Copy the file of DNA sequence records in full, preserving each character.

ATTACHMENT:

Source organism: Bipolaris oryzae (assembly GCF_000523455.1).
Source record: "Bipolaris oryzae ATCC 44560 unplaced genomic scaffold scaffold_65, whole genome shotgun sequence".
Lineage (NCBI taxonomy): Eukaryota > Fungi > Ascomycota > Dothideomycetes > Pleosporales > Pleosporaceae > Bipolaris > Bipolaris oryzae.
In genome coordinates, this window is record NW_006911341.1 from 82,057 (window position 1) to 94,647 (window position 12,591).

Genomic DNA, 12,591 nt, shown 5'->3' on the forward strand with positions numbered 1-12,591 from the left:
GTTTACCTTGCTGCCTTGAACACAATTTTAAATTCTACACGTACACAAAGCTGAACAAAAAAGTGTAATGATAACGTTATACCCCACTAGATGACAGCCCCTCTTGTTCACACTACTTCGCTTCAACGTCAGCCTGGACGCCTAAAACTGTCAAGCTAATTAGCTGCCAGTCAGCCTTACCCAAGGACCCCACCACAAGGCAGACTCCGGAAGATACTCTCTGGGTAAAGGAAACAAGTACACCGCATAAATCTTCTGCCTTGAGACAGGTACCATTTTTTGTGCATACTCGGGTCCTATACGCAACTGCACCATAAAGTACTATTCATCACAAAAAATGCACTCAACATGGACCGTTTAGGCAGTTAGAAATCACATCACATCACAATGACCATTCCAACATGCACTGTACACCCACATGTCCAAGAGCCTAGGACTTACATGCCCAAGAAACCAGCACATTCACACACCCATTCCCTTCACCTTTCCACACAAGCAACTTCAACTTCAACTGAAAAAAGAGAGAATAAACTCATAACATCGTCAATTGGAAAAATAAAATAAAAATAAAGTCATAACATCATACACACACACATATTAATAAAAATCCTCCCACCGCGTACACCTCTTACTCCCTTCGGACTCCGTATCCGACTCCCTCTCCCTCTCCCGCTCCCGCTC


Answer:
Source organism: Bipolaris oryzae (assembly GCF_000523455.1).
Source record: "Bipolaris oryzae ATCC 44560 unplaced genomic scaffold scaffold_65, whole genome shotgun sequence".
Lineage (NCBI taxonomy): Eukaryota > Fungi > Ascomycota > Dothideomycetes > Pleosporales > Pleosporaceae > Bipolaris > Bipolaris oryzae.
In genome coordinates, this window is record NW_006911341.1 from 82,057 (window position 1) to 94,647 (window position 12,591).

Genomic DNA, 12,591 nt, shown 5'->3' on the forward strand with positions numbered 1-12,591 from the left:
GTTTACCTTGCTGCCTTGAACACAATTTTAAATTCTACACGTACACAAAGCTGAACAAAAAAGTGTAATGATAACGTTATACCCCACTAGATGACAGCCCCTCTTGTTCACACTACTTCGCTTCAACGTCAGCCTGGACGCCTAAAACTGTCAAGCTAATTAGCTGCCAGTCAGCCTTACCCAAGGACCCCACCACAAGGCAGACTCCGGAAGATACTCTCTGGGTAAAGGAAACAAGTACACCGCATAAATCTTCTGCCTTGAGACAGGTACCATTTTTTGTGCATACTCGGGTCCTATACGCAACTGCACCATAAAGTACTATTCATCACAAAAAATGCACTCAACATGGACCGTTTAGGCAGTTAGAAATCACATCACATCACAATGACCATTCCAACATGCACTGTACACCCACATGTCCAAGAGCCTAGGACTTACATGCCCAAGAAACCAGCACATTCACACACCCATTCCCTTCACCTTTCCACACAAGCAACTTCAACTTCAACTGAAAAAAGAGAGAATAAACTCATAACATCGTCAATTGGAAAAATAAAATAAAAATAAAGTCATAACATCATACACACACACATATTAATAAAAATCCTCCCACCGCGTACACCTCTTACTCCCTTCGGACTCCGTATCCGACTCCCTCTCCCTCTCCCGCTCCCGCTC